South Carolina earthquakes felt as far away as Augusta
AUGUSTA, Ga. - Eight total earthquakes hit the Palmetto State Wednesday, near Columbia, and some of the aftershocks were felt in areas as far away as Augusta.
The first, a quake registering 3.5 magnitude was recorded at 2:43 p.m. Wednesday three miles east of Elgin.
An Augusta resident reported feeling it as far away as Doctors Hospital.
A magnitude 2.1 aftershock was also felt where the quake occurred, followed by a third magnitude 1.88 quake at around 4 p.m. and a fourth magnitude 1.51 being reported shortly after that.
The fifth, a magnitude 3.6 quake, was reported at 7:03 p.m. After initially being reported as a magnitude 3.34, the USGS revised its report - marking the strongest earthquake felt in South Carolina since 2014.
A pair of aftershocks - magnitude 1.79 and 1.46, respectively - were also reported following the latest quake.
And the eighth and most recent quake hit the Midlands near midnight Thursday. The South Carolina Department of Natural Resources (SCDNR) reported a 2.4 magnitude earthquake at around 12:23 p.m. It was located about 3 miles to the south west of Lugoff and approximately 4 miles below ground.
Elgin has been a focal point of a so-called swarm of earthquakes lately, including a 3.3-magnitude quake early Sunday.
According to the South Carolina Emergency Management Division, there have now been more than 30 earthquakes near Elgin since Christmas.
Dr. Scott White, director of the South Carolina Seismic Network and a professor at the University of South Carolina’s School of the Earth, Ocean and Environment, said while this activity is unusual, it’s not abnormal for South Carolina or the Southeast.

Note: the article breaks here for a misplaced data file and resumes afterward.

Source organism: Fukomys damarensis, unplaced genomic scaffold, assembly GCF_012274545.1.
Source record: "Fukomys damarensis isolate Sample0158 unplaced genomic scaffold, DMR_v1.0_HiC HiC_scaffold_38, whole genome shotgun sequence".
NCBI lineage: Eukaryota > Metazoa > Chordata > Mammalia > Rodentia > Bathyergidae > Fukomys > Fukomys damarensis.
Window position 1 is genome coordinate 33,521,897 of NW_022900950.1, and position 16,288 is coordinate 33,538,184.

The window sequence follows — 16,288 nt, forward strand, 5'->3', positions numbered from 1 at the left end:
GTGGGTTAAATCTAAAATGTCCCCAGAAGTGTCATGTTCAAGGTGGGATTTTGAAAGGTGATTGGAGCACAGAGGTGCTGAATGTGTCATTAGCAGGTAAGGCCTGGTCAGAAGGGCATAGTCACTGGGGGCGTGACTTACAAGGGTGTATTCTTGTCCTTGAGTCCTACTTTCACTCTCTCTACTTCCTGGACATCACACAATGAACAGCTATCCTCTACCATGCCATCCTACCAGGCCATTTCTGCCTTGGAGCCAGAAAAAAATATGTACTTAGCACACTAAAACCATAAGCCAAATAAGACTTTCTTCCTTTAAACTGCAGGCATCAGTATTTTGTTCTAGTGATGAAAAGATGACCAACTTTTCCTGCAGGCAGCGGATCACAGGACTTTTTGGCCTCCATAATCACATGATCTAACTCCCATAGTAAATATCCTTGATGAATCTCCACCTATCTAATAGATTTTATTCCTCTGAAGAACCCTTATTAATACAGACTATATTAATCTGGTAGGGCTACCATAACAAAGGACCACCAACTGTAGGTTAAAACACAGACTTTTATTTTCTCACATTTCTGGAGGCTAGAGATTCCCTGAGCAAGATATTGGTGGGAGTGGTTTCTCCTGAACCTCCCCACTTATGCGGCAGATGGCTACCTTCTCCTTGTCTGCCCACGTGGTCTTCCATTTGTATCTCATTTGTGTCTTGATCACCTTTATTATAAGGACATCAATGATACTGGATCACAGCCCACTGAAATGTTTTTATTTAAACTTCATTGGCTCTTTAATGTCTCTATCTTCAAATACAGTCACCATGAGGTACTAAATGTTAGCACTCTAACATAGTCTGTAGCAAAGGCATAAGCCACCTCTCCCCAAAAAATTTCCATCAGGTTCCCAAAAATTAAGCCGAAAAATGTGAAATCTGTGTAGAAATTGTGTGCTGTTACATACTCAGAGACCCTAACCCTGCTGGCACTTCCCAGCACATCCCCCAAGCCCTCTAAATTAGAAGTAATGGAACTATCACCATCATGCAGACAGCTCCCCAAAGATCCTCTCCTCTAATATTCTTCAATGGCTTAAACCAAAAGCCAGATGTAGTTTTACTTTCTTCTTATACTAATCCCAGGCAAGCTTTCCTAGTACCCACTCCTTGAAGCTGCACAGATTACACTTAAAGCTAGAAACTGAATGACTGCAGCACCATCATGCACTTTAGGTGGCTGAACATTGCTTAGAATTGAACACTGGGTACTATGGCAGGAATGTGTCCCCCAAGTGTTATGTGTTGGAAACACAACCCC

Plus “there’s nothing about this that suggests that the earthquakes are going to get any larger,” he said.
That is because, according to White, in the geological record there are almost never foreshocks, which are earthquakes that precede larger earthquakes in the same location. They can happen, but they are quite rare, he said.
White says that while earthquakes are often measured in magnitude, another detail to consider is intensity. This measures the amount of shaking one may feel from an earthquake at any given location.
He said most of the earthquakes in the Elgin area have been about a 4 in terms of intensity. An intensity of 5 is when you could start to see loose objects fall, White said.
Still, the quakes can be jarring.
“It is terrible to feel something shaking you and you don’t know what it is,” said Elgin resident Carmen L. Jackson. “I mean you’re in the bed and the bed’s shaking. Man, that’s like a horror story on TV.”
WIS and WMBF contributed to this report.
Copyright 2022 WRDW/WAGT. All rights reserved.